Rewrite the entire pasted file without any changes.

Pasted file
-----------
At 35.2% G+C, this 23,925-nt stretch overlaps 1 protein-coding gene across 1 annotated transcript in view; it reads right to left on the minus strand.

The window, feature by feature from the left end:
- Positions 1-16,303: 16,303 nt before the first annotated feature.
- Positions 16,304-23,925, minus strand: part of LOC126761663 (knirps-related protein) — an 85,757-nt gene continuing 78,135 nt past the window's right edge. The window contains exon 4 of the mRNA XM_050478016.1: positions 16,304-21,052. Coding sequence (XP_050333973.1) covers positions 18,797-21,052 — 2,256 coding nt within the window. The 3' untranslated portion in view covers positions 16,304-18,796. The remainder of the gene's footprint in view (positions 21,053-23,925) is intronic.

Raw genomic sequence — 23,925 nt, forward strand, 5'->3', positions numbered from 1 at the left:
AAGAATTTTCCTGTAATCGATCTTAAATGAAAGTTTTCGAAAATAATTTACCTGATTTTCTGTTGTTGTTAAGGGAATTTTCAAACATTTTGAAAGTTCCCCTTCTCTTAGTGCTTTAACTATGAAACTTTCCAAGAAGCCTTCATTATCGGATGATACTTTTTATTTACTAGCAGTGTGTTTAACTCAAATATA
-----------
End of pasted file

At 35.2% G+C, this 23,925-nt stretch overlaps 1 protein-coding gene across 1 annotated transcript in view; it reads right to left on the minus strand.

The window, feature by feature from the left end:
- Positions 1-16,303: 16,303 nt before the first annotated feature.
- Positions 16,304-23,925, minus strand: part of LOC126761663 (knirps-related protein) — an 85,757-nt gene continuing 78,135 nt past the window's right edge. The window contains exon 4 of the mRNA XM_050478016.1: positions 16,304-21,052. Coding sequence (XP_050333973.1) covers positions 18,797-21,052 — 2,256 coding nt within the window. The 3' untranslated portion in view covers positions 16,304-18,796. The remainder of the gene's footprint in view (positions 21,053-23,925) is intronic.

Raw genomic sequence — 23,925 nt, forward strand, 5'->3', positions numbered from 1 at the left:
AAGAATTTTCCTGTAATCGATCTTAAATGAAAGTTTTCGAAAATAATTTACCTGATTTTCTGTTGTTGTTAAGGGAATTTTCAAACATTTTGAAAGTTCCCCTTCTCTTAGTGCTTTAACTATGAAACTTTCCAAGAAGCCTTCATTATCGGATGATACTTTTTATTTACTAGCAGTGTGTTTAACTCAAATATA